What parents need to know
Parents Need to Know
Parents need to know Pikmin 3 is a cartoonish strategy game starring a trio of astronauts. They encounter colorful, intelligent plant life (Pikmin) on a strange planet and subsequently command them to perform various tasks or fight wild life. The game's primary focus is on exploration, discovery, and puzzle solving. Its astronaut heroes are clearly good people trying to help keep their home planet fed. That said, hundreds of Pikmin will die through the course of the game. Their bodies turn into ghosts that float into the sky. There is no blood or gore, but the crew's willingness to allow Pikmin to die in service to them is slightly disturbing. Thankfully, the game's bright and cartoonish nature -- plus the cute Pikmin's propensity to quickly repopulate -- keeps the action from becoming dark. This game has an unusual timer, where the campaign mode can only be played a limited amount each day and must be completed within 100 days.
What kids can learn
- life cycle
Thinking & Reasoning
- solving puzzles
- analyzing evidence
- applying information
- meeting challenges together
Engagement, Approach, Support
Gorgeous graphics and cute sound effects will help draw kids in, but what will really grab them is the game's clever design, which encourages curiosity and pushes players to explore and discover.
Kids will learn through observation and experimentation. Puzzles are baked into the world, waiting for kids to find them and figure them out using reasoning and experience -- from both real life and within the game.
Instructions and clues are found throughout the game world in the form of dialogue and discoverable data files containing tips. Kids can also check out Miiverse to find help from the community.
What's it about?
Three tiny astronauts crash land on a strange planet in PIKMIN 3. The trio quickly discover a species of intelligent plant life called Pikmin -- colorful sprouts with arms and legs that obediently follow their every command. They use these creatures to help them tear down walls, construct bridges, harvest the fruit they need to survive, and even battle the local aggressive bugs, small animals, and fish that occasionally attack. They find new breeds of Pikmin as the game progresses, including those that can fly and swim, which allow them to access new areas and discover more kinds of fruit. Eventually they learn that there is another alien on the planet -- Captain Olimar from the first two Pikmin games -- and realize that he may hold the key to their escape from this alien world.
Outside of the campaign, players can engage in competitive and cooperative one-off missions to collect items and battle monsters. Another bonus mode sees players using Pikmin to collect fruit matching the lines of a Bingo card. All multiplayer is local and for a maximum of two players.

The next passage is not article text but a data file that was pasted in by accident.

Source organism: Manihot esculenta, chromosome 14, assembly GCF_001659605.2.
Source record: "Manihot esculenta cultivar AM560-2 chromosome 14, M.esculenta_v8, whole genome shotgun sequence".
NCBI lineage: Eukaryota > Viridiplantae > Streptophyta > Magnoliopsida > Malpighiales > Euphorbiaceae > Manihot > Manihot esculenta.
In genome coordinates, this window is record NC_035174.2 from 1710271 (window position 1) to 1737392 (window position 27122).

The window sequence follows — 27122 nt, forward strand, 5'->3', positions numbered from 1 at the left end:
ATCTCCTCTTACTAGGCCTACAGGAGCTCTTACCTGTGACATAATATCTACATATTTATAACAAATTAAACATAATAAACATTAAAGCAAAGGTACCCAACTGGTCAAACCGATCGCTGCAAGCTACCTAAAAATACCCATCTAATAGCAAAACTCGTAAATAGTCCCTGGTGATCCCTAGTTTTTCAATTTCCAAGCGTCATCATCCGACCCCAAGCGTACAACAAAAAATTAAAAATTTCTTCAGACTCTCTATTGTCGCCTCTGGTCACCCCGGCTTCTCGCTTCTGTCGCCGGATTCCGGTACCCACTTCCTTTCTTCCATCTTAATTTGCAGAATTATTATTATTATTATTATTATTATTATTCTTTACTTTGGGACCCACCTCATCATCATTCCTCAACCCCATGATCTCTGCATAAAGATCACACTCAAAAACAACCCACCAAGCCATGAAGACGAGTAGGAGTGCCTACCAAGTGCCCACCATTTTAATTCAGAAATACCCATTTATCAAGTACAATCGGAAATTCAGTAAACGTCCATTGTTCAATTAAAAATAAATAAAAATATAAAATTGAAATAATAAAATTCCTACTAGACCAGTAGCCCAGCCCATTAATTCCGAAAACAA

Is it any good?
It's been nearly a decade since the last time we saw a new Pikmin game, but it's been worth the wait. Nintendo's overlooked series returns in beautiful high-definition, and its strange but intuitive strategic play remains as engaging as ever. Players still control Pikmin by whistling to grab their attention and then tossing them onto objects or enemies of interest. But the introduction of new types of Pikmin -- such as the black rock Pikmin, which are great at smashing crystals, and pink flying Pikmin, which can carry objects over water -- help create plenty of new play scenarios. Plus, players can now switch between three astronauts each with their own Pikmin squads, using the Gamepad map as a means to keep track of all their multitasking efforts.
The game has a few minor niggles. It can be hard to move and properly target your Pikmin for landing using a control stick, and the timer (each day of exploration only lasts about 15 minutes) means you'll often need to leave tasks unfinished from one day to the next. But on the whole, Pikmin 3 is one of the most original, unusual, and just plain fun games available for Wii U.
Families can talk about...
Families can talk about puzzle solving. Do you enjoy word puzzles and riddles, or do you prefer more contextual puzzles in which you must analyze your environment and figure out objectives, obstacles, and how to overcome them?
Families can also discuss how people use animals. What sorts of jobs are appropriate for the animals in our lives? How do you know if a job goes beyond a harmless task and becomes cruel? Is it ever okay for animals to die in our service?